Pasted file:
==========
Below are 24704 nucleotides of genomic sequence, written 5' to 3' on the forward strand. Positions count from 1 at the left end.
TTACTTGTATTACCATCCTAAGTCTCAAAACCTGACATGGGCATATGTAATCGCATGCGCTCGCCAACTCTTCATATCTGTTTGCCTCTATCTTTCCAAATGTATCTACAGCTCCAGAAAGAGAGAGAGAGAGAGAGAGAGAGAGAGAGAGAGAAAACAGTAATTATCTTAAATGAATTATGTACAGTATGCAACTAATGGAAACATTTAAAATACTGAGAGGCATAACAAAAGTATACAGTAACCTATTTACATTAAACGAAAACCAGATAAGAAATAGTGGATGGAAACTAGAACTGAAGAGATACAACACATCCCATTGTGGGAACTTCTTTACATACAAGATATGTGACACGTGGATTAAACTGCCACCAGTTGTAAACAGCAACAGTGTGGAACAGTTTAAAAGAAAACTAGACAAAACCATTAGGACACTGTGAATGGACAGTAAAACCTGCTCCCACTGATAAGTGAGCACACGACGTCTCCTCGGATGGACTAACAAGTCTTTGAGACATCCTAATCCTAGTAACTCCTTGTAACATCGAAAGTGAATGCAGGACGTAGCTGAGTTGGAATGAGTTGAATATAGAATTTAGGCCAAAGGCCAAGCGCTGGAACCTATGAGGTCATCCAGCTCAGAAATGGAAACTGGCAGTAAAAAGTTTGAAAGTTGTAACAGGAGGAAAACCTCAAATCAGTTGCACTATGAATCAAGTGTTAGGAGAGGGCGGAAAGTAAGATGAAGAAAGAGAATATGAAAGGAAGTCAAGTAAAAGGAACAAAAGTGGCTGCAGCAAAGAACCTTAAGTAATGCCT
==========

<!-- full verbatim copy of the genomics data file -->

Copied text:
Below are 24704 nucleotides of genomic sequence, written 5' to 3' on the forward strand. Positions count from 1 at the left end.
TTACTTGTATTACCATCCTAAGTCTCAAAACCTGACATGGGCATATGTAATCGCATGCGCTCGCCAACTCTTCATATCTGTTTGCCTCTATCTTTCCAAATGTATCTACAGCTCCAGAAAGAGAGAGAGAGAGAGAGAGAGAGAGAGAGAGAGAAAACAGTAATTATCTTAAATGAATTATGTACAGTATGCAACTAATGGAAACATTTAAAATACTGAGAGGCATAACAAAAGTATACAGTAACCTATTTACATTAAACGAAAACCAGATAAGAAATAGTGGATGGAAACTAGAACTGAAGAGATACAACACATCCCATTGTGGGAACTTCTTTACATACAAGATATGTGACACGTGGATTAAACTGCCACCAGTTGTAAACAGCAACAGTGTGGAACAGTTTAAAAGAAAACTAGACAAAACCATTAGGACACTGTGAATGGACAGTAAAACCTGCTCCCACTGATAAGTGAGCACACGACGTCTCCTCGGATGGACTAACAAGTCTTTGAGACATCCTAATCCTAGTAACTCCTTGTAACATCGAAAGTGAATGCAGGACGTAGCTGAGTTGGAATGAGTTGAATATAGAATTTAGGCCAAAGGCCAAGCGCTGGAACCTATGAGGTCATCCAGCTCAGAAATGGAAACTGGCAGTAAAAAGTTTGAAAGTTGTAACAGGAGGAAAACCTCAAATCAGTTGCACTATGAATCAAGTGTTAGGAGAGGGCGGAAAGTAAGATGAAGAAAGAGAATATGAAAGGAAGTCAAGTAAAAGGAACAAAAGTGGCTGCAGCAAAGAACCTTAAGTAATGCCT